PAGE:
Comprehension of computer code relies primarily on domain-general executive resources [article]

Anna A. Ivanova, Shashank Srikant, Yotaro Sueoka, Hope H. Kean, Riva Dhamala, Una-May O'Reilly, Marina U. Bers, Evelina Fedorenko
2020 bioRxiv   pre-print
Computer programming is a novel cognitive tool that has transformed modern society. An integral part of programming is code comprehension: the ability to process individual program tokens, combine them into statements, which, in turn, combine to form a program. What cognitive and neural mechanisms support this ability to process computer code? Here, we used fMRI to investigate the role of two candidate brain systems in code comprehension: the multiple demand (MD) system, typically recruited for
more » ... cally recruited for math, logic, problem solving, and executive function, and the language system, typically recruited for linguistic processing. Across two experiments, we examined brain responses to code written in two programing languages: Python, a text-based programming language (Experiment 1) and ScratchJr, a graphical programming language for children (Experiment 2). To isolate neural activity evoked by code comprehension per se rather than by processing program content, we contrasted responses to code problems with responses to content-matched sentence problems. We found that the MD system exhibited strong bilateral responses to code in both experiments. In contrast, the language system responded strongly to sentence problems, but only weakly or not at all to code problems. We conclude that code comprehension relies primarily on domain-general executive resources, demonstrating that the MD system supports the use of novel cognitive tools even when the input is structurally similar to natural language.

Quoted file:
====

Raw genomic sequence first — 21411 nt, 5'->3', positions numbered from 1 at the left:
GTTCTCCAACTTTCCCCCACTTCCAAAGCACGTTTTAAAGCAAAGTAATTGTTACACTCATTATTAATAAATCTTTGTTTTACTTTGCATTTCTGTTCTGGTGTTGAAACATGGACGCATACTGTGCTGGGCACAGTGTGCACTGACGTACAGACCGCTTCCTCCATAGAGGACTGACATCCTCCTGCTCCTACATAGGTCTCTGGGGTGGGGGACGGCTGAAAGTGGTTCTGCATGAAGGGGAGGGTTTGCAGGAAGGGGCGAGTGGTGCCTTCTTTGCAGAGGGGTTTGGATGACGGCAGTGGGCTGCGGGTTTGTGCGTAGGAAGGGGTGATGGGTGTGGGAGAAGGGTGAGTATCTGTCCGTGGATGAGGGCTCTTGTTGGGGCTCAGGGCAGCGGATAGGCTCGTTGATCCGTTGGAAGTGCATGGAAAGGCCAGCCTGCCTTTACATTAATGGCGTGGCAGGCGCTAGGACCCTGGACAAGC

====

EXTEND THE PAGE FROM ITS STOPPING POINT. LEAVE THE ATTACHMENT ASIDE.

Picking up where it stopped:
doi:10.1101/2020.04.16.045732 fatcat:gucbfmpbavctvji2afqnosf5ni